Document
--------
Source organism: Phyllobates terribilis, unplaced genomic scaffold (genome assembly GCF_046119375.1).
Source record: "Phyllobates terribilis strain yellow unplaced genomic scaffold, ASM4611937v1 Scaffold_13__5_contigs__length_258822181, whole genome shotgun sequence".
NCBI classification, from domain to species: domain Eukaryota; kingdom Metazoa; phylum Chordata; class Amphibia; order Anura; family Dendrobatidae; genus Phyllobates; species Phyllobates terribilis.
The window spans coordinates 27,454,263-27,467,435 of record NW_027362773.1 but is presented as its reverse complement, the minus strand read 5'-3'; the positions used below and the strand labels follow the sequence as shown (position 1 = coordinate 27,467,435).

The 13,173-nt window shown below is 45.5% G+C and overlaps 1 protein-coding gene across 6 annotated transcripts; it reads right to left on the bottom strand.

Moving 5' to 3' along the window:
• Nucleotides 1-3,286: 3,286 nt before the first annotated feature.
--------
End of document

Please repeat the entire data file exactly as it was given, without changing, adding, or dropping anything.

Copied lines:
Source organism: Phyllobates terribilis, unplaced genomic scaffold (genome assembly GCF_046119375.1).
Source record: "Phyllobates terribilis strain yellow unplaced genomic scaffold, ASM4611937v1 Scaffold_13__5_contigs__length_258822181, whole genome shotgun sequence".
NCBI classification, from domain to species: domain Eukaryota; kingdom Metazoa; phylum Chordata; class Amphibia; order Anura; family Dendrobatidae; genus Phyllobates; species Phyllobates terribilis.
The window spans coordinates 27,454,263-27,467,435 of record NW_027362773.1 but is presented as its reverse complement, the minus strand read 5'-3'; the positions used below and the strand labels follow the sequence as shown (position 1 = coordinate 27,467,435).

The 13,173-nt window shown below is 45.5% G+C and overlaps 1 protein-coding gene across 6 annotated transcripts; it reads right to left on the bottom strand.

Moving 5' to 3' along the window:
• Nucleotides 1-3,286: 3,286 nt before the first annotated feature.